Healthy living


Eggs are tasty and nutritious - a good source of vitamins and minerals. But like many foods, they can carry bacteria that cause food poisoning. It is important you handle and prepare eggs safely to reduce the risk.

Take care when buying eggs
  • Never buy eggs with cracks.
Eggs - cracked

  • Buy eggs in cartons that clearly identify the supplier and that every egg has a stamp on it.

Eggs - stamped

Eggs - dirty

  • Do not buy eggs which have been stored in direct sunlight as heat shortens their shelf life (the amount of time they are safe to eat).
Handle eggs safely

Eggs that are broken, cracked or dirty (visible hen faeces (poo) or feathers) are more likely to contain the Salmonella bacteria. 

Placeholder image

These bacteria can be on the shell as well as inside the egg, so you need to be careful how you handle eggs in their shell and after you have cracked them. 

Never ever wash eggs. Water makes it easier for the bacteria to get inside. If you get eggs from backyard chickens, simply brush the dirt off.

Once inside the egg, the Salmonella bacteria keep multiplying which further increases the risk of illness. It is important to remember that such eggs may not necessarily smell or look 'off'. 

The Salmonella bacteria can also spread very easily. If you touch eggs, or get some egg white or yolk on your hands, you can spread the bacteria to anything else you touch. This includes other foods, cooking utensils and work surfaces, so it is important to wash and dry your hands thoroughly after handling eggs.

When storing and handling eggs take the same precautions as you would when handling and preparing raw chicken, meat and seafood.

Stop the bacteria spreading

  • Keep eggs away from other foods when they are still in the shell and after you have cracked them.
  • Be careful not to splash egg onto other foods, worktops or dishes.
  • Always wash and dry your hands thoroughly after touching eggs or working with them.
  • Clean surfaces, dishes and utensils thoroughly, using warm soapy water, after working with eggs.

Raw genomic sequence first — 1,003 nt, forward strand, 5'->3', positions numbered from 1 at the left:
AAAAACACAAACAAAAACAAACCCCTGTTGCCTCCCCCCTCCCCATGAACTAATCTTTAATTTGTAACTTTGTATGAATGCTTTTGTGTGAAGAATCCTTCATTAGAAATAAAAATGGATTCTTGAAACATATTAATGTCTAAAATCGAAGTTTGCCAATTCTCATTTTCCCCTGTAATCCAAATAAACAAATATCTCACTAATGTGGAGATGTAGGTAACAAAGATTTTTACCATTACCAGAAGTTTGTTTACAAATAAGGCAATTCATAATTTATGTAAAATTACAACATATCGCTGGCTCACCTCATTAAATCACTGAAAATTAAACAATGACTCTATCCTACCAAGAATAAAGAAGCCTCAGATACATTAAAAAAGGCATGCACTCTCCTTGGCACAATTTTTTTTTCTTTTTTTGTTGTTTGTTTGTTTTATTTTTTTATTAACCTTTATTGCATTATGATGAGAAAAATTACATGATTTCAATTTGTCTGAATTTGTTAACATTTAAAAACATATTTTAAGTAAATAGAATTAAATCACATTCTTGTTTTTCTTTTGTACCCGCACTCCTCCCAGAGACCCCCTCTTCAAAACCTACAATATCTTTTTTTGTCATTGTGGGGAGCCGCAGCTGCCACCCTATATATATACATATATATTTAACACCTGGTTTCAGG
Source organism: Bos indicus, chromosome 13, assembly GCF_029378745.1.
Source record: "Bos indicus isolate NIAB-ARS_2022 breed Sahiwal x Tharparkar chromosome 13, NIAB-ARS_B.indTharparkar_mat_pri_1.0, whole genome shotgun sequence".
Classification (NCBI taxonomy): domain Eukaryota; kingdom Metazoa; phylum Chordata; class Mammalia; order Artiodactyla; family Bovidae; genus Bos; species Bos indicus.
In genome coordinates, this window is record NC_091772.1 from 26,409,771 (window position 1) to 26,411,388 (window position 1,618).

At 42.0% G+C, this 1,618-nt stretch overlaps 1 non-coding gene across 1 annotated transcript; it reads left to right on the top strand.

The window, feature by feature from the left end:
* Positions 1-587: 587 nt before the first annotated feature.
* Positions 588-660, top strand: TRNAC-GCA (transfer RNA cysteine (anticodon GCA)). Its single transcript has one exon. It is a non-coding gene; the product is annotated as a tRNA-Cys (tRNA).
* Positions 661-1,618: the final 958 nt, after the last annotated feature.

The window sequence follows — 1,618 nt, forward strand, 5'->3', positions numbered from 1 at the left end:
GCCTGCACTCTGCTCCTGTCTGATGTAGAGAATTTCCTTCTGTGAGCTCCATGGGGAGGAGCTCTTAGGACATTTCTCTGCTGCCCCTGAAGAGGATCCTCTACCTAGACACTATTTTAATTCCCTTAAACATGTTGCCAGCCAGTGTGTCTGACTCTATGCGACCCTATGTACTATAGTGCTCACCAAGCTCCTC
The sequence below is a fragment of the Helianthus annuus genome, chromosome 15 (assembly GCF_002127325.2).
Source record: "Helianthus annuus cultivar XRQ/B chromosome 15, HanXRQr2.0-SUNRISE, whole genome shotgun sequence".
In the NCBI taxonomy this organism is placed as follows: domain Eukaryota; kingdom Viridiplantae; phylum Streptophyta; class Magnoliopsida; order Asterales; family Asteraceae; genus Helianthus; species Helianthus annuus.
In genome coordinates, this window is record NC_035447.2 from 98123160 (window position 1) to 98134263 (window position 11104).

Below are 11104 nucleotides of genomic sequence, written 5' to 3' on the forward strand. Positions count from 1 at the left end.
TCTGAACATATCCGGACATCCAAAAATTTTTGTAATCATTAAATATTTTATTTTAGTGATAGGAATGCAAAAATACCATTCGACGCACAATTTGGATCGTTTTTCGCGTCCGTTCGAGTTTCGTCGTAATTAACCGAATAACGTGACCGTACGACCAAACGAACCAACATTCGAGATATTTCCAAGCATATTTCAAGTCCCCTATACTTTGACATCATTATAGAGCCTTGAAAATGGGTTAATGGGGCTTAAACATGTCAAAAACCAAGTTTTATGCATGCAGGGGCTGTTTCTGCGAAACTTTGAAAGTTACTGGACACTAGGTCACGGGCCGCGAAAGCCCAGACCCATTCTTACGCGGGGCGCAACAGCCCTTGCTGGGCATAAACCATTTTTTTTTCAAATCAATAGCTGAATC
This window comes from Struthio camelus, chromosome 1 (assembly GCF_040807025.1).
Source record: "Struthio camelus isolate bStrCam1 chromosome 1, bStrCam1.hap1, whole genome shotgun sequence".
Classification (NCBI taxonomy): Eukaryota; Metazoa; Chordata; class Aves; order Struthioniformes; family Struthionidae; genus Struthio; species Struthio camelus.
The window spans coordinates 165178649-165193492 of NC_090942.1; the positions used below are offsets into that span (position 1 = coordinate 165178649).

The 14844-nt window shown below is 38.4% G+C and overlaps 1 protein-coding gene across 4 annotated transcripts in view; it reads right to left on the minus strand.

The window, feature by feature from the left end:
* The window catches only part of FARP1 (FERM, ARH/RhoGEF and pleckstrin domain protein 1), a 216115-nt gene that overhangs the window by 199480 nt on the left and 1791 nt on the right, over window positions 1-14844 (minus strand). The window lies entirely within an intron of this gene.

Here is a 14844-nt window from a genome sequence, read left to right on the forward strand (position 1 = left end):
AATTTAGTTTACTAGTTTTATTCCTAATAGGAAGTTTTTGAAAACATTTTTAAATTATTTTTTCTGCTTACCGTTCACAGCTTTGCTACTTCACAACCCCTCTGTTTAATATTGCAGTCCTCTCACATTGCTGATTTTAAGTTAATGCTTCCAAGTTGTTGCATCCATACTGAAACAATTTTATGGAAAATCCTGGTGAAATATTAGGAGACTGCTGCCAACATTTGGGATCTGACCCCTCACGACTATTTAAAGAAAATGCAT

• Store eggs in their cartons or other egg container in the fridge at temperatures less than 5 °C.

  • Only store clean, uncracked eggs. Do not wash eggs as this can make it easier for bacteria to enter the egg.

Eggs from backyard chickens

Protect yourself and your family from harmful bacteria by following these simple steps:

  • always wash your hands with soap after handling eggs and chickens
  • keep the nesting materials and litter clean and dry and change it regularly
  • collect eggs daily
  • don’t wash the eggs as this can transfer bacteria into the egg contents, instead wipe off any visible dirt with a dry cloth or paper towel
  • discard cracked eggs and heavily soiled eggs that are too hard to clean
  • store eggs in the refrigerator in a separate clean container away from ready to eat foods.

Refer to the keeping backyard chickens safely factsheet (PDF 976KB) for further information.

Foods containing raw eggs

Can I use raw eggs in recipes?

Raw / lightly cooked eggs may be an ingredient in:

  • homemade raw egg butter and sauces such as mayonnaise, aioli and hollandaise sauce
  • drinks such as eggnog and protein smoothies
  • desserts such as mousse, tiramisu, deep fried and homemade ice cream
  • meringue, lemon curd and some cake icings.

It is not recommended that foods containing raw or lightly cooked eggs are eaten by:

  • young children
  • elderly people
  • pregnant women
  • people with a weakened immune system.

If raw eggs are used in foods that are not cooked, the food or drink should be eaten immediately after it has been prepared or kept at a temperature lower than 5 °C for a maximum of 24 hours until consumed.

Using pasteurised egg products is a safer option than shell eggs for these products. The pasteurisation process will kill Salmonella bacteria, but it does not cook or affect the colour, flavour, nutritional value, or use of eggs.

Cooking eggs

Never use cracked or dirty eggs even if you are planning to cook them thoroughly.

Refrigerate cooked eggs and dishes containing eggs which are not eaten immediately.

Does cooking eggs kill Salmonella bacteria?

Yes, if you cook the eggs until both the white and yolk are solid. If you are cooking a dish containing eggs, make sure you cook it until the food is hot all the way through.

It is best to avoid any uncooked foods or dishes that contain raw egg. This is because it is impossible to guarantee the safety of eating raw eggs and dishes that contain unpasteurised raw egg products.

More food safety tips:

 Food safety - separate static Food safety - cook static 


  • Eggs contaminated with Salmonella bacteria can cause food poisoning.
  • Safe handling and preparation of eggs reduces the risk of food poisoning. Never wash eggs.
  • Cooking eggs until both the white and yolk are solid will kill any Salmonella bacteria.
  • Foods made with raw or lightly cooked eggs are not recommended for young children, elderly people, pregnant women and people who are already unwell.
play it food safe logo